You may know them better for kicking a ball around, running track and field, or demonstrating Herculean strength, but with a well-established career in athletics also comes huge amounts of wealth. Here’s a look at some of the most expensive hobbies of our beloved sports heroes.
No athlete would be complete without his trophy wife, million-dollar mansion and his very own fleet of sports cars. Some of the world’s most renowned players are no exception. Ex-NFL wide receiver Chad Ochocinco does indeed have a very exciting arsenal of automobiles for somebody who no longer plays, including a Charger, Bentley and a Lamborghini.
You’d think that basketball superstar Shaquille O’Neill would have trouble finding cars to fit his 7’1″ frame, but he is in fact the proud owner of a Rolls Royce Phantom, a Lamborghini Gallardo, a Hummer H2 and an Escalade – each decked out with his own Superman theme.
Soccer players seem to have a penchant not only for buying, but destroying cars, too – in 2009 Cristiano Ronaldo famously totalled his Ferrari only to replace it with a Bentley. Meanwhile Ferrari, Audi, Maserati GT and Mercedes owner Mario Balotelli seems to enjoy playing bumper cars just as much.
Taking a gamble
Maybe Ochocinco should take a page out of Michael Jordan’s book and earn some money at Euro Palace. After all, gambling is an equally expensive habit for our favorite athletes. In 1993, the basketball legend was spotted gambling in Atlantic City the night before a game against the Knicks. He claims to have lost $165,000, but is still spotted playing high stakes games.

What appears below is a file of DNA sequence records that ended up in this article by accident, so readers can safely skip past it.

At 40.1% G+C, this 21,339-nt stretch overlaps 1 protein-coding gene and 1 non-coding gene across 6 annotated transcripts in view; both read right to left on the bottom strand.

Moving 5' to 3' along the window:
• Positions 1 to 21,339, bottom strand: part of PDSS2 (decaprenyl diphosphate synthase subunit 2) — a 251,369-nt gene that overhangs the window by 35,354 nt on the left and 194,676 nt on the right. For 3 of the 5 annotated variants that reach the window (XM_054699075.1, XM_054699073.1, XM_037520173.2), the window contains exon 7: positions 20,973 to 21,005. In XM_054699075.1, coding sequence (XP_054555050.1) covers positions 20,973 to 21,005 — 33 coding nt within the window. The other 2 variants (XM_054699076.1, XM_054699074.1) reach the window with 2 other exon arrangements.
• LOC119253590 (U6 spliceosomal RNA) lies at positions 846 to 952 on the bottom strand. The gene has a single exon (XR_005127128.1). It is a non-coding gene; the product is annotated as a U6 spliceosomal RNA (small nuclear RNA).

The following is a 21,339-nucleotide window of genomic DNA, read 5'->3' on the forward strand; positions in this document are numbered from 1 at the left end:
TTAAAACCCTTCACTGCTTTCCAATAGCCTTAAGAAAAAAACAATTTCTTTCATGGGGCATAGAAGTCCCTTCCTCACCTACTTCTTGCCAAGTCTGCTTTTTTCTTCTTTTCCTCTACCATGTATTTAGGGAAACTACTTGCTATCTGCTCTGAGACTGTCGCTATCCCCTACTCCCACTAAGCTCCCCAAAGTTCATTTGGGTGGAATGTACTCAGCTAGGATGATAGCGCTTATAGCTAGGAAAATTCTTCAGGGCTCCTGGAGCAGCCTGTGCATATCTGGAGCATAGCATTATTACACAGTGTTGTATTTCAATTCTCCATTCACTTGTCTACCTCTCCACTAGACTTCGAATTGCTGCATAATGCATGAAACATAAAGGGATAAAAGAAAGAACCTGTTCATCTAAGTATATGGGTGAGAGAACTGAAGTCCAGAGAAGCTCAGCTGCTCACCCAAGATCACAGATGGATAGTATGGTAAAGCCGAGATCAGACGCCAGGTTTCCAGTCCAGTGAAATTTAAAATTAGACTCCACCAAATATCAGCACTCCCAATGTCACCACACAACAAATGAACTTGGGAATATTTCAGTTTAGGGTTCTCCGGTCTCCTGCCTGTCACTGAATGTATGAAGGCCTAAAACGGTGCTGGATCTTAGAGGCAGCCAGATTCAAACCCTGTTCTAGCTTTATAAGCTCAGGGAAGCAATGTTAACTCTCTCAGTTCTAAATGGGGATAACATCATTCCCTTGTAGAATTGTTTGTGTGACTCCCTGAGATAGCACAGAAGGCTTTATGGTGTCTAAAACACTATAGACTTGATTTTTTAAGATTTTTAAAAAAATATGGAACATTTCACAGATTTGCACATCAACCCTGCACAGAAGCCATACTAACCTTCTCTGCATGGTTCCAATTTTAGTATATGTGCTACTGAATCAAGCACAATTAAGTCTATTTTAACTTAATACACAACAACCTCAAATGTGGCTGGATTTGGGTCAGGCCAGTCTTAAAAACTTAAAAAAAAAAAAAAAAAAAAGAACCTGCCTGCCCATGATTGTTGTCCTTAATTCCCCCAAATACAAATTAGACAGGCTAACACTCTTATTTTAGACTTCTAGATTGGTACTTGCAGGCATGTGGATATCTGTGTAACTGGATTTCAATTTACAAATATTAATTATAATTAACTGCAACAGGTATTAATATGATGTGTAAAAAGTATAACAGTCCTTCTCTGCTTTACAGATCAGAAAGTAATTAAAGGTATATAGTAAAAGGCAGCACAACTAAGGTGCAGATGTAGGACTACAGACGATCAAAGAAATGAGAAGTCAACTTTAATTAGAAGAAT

British soccer star Wayne Rooney sadly had the same luck – at only 20 years of age, he had accumulated £700,000 in gambling debt by betting on soccer games with fellow star Michael Owen. In 2008, it was also alleged that he had lost a staggering £65,000 in two hours during a gambling session in Manchester. Luckily for him, he’s now one of the world’s highest paid soccer players.
Airplanes are another vehicle of choice for the world’s most famous athletes, and sadly, they can come with the most expensive price tag of all. In 1964, Chicago Cubs second baseman Ken Hubbs conquered his fear of flying by purchasing a small Cessna. However, after acquiring his flying license, he was killed in a crash caused by bad weather.
The moral of the story here, of course, is to not let money get the better of you. But if you do – do so safely.